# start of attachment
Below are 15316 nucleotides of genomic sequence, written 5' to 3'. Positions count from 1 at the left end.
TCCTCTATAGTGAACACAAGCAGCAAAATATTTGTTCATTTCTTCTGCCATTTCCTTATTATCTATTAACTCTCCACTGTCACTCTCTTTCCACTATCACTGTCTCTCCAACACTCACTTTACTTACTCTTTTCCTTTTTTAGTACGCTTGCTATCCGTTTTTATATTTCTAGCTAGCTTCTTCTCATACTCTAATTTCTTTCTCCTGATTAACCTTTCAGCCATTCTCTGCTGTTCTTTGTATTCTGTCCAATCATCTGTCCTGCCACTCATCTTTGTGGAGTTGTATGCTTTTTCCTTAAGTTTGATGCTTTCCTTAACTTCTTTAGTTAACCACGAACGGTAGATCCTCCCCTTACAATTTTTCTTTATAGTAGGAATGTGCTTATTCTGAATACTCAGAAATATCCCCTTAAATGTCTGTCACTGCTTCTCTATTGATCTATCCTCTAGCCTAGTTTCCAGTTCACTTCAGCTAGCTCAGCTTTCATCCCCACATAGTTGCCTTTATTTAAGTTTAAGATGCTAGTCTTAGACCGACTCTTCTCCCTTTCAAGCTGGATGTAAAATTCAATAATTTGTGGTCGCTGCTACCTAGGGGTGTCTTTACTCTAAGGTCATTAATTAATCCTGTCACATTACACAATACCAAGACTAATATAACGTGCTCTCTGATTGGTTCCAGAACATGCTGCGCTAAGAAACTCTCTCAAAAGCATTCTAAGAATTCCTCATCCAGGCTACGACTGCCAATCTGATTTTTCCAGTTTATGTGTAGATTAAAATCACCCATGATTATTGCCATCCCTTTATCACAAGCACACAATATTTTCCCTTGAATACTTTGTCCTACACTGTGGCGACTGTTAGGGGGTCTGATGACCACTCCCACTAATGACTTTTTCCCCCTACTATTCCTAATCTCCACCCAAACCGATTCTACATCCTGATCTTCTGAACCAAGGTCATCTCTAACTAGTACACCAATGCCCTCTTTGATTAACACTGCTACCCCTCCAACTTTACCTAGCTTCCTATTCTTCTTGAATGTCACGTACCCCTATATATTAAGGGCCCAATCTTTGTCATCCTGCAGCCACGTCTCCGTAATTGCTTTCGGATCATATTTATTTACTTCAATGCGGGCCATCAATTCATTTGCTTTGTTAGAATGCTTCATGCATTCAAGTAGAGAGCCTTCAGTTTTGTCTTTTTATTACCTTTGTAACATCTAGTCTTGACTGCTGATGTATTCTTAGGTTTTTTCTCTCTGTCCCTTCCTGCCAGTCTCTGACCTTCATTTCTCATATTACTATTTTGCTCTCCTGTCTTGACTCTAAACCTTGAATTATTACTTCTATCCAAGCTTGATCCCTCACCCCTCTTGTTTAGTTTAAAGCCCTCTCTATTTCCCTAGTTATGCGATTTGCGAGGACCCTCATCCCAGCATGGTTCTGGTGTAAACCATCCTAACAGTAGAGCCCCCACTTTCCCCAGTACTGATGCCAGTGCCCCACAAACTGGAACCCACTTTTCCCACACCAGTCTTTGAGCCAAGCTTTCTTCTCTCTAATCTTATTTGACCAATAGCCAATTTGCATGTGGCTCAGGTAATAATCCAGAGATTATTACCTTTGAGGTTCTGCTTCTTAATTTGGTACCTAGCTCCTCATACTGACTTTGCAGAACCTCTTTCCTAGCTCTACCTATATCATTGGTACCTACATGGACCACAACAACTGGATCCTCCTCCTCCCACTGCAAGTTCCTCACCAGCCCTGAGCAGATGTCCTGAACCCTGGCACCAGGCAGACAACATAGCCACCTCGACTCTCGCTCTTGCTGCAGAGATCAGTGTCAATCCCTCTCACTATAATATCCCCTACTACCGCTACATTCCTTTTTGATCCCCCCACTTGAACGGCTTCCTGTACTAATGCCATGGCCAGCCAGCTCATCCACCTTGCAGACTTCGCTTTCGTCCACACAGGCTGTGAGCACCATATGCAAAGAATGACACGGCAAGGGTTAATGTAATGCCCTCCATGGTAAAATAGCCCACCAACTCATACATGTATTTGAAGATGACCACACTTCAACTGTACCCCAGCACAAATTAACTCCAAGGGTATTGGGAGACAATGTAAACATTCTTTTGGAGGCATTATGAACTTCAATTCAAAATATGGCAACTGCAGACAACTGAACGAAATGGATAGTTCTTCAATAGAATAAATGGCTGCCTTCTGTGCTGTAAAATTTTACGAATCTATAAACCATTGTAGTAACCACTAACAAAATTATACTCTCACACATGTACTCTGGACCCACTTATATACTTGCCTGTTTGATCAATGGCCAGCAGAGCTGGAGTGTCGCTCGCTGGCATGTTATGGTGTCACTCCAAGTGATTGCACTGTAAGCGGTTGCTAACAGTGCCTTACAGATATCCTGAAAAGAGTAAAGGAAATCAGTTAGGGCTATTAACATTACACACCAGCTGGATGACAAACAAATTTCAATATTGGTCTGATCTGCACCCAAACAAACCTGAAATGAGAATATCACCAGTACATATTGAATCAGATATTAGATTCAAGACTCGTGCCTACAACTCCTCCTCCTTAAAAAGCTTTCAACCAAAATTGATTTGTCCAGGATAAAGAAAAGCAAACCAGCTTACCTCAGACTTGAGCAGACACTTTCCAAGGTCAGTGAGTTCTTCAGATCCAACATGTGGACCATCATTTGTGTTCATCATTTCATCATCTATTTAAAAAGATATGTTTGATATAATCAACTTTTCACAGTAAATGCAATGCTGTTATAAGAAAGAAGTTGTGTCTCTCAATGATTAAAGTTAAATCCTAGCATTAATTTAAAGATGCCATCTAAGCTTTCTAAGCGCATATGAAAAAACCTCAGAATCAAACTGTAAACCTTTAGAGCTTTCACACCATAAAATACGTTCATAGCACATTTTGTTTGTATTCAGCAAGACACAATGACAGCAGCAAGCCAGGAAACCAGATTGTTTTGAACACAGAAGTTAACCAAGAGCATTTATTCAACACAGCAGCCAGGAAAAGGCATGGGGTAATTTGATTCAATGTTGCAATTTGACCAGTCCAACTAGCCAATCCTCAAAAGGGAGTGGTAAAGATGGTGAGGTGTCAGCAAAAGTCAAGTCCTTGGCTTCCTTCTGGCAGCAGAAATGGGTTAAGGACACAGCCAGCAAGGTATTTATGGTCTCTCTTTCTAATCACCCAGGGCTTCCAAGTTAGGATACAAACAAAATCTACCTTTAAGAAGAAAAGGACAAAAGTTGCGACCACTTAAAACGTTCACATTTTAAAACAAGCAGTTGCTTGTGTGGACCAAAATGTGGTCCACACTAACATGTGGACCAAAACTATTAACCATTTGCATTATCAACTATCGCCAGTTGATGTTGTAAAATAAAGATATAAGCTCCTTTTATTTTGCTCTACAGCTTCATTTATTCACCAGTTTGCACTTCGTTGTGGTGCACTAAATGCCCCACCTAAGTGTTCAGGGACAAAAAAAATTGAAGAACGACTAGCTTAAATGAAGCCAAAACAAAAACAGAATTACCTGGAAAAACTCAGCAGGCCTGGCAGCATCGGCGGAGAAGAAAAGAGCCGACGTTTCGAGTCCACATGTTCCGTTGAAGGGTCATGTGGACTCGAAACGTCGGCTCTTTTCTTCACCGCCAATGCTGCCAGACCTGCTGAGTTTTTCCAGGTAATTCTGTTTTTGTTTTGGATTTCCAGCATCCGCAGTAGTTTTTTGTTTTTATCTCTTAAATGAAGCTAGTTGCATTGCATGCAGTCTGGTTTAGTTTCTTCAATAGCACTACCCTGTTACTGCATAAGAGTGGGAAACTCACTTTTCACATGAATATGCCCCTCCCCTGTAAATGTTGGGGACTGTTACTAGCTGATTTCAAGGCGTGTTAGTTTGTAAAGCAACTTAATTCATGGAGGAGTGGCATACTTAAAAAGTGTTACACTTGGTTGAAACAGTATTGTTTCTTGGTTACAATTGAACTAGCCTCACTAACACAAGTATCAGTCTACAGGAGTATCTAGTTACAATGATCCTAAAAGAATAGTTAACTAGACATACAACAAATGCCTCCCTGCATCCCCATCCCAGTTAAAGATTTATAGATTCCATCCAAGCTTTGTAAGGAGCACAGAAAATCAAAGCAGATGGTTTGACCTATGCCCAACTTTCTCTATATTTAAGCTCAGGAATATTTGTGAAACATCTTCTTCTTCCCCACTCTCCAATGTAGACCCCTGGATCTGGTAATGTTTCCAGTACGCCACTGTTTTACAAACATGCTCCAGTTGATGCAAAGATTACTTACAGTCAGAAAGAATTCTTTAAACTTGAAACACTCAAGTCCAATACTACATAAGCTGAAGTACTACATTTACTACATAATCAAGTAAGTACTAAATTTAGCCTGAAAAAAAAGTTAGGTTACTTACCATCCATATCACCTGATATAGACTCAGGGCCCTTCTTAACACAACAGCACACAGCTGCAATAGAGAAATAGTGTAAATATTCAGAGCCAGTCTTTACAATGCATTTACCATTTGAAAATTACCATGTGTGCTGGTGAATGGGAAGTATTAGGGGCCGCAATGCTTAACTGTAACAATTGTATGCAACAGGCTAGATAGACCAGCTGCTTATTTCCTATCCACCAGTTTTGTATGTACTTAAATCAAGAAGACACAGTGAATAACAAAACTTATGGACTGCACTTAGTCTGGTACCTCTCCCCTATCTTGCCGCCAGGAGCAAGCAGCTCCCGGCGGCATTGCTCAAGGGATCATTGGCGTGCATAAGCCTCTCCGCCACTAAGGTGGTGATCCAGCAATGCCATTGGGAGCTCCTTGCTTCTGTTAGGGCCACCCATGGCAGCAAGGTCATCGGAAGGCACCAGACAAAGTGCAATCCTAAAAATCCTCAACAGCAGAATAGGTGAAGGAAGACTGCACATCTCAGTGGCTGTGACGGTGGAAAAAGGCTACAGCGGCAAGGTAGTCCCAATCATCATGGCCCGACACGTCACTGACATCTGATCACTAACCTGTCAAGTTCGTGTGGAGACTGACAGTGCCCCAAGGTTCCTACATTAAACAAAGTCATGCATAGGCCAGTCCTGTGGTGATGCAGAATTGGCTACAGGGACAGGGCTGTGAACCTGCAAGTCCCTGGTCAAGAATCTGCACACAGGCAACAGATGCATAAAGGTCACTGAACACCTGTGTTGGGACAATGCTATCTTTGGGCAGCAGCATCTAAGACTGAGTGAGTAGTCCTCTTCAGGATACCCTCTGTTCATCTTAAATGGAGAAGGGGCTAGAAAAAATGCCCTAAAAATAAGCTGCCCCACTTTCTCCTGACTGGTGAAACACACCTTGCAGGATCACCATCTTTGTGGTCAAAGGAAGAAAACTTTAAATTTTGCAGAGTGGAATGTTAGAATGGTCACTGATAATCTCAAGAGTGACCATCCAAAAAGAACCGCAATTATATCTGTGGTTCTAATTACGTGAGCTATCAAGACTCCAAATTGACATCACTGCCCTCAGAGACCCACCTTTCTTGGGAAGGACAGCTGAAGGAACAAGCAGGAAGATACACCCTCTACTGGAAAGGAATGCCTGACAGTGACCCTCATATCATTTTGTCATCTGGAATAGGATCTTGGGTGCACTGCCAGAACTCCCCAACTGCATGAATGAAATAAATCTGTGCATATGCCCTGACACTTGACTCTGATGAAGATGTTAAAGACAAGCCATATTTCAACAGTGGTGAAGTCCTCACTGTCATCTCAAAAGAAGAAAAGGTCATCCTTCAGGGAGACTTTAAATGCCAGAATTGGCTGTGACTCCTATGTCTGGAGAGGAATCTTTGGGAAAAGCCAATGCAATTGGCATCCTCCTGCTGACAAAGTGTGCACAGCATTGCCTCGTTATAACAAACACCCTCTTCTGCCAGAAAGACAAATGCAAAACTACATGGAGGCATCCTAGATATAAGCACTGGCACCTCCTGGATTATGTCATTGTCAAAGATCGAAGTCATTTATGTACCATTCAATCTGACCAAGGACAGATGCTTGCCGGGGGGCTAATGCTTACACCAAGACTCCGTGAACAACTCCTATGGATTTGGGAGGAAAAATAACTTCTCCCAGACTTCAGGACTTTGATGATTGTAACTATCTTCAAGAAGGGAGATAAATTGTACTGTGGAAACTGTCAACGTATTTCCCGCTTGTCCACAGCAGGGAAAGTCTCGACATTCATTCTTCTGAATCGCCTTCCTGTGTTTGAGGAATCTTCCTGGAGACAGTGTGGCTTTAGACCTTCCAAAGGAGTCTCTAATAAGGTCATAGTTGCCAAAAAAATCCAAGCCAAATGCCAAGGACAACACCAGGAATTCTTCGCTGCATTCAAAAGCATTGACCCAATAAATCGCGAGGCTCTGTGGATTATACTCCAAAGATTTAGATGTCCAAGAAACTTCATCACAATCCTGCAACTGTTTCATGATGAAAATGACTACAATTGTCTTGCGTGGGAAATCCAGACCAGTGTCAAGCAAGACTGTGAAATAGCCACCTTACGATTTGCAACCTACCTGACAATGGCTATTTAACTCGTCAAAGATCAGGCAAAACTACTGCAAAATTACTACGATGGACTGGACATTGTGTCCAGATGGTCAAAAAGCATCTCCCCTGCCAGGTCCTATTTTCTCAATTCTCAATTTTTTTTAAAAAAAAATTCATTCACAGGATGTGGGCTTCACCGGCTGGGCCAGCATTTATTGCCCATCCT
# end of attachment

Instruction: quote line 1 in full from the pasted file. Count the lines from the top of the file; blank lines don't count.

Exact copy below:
Below are 15316 nucleotides of genomic sequence, written 5' to 3'. Positions count from 1 at the left end.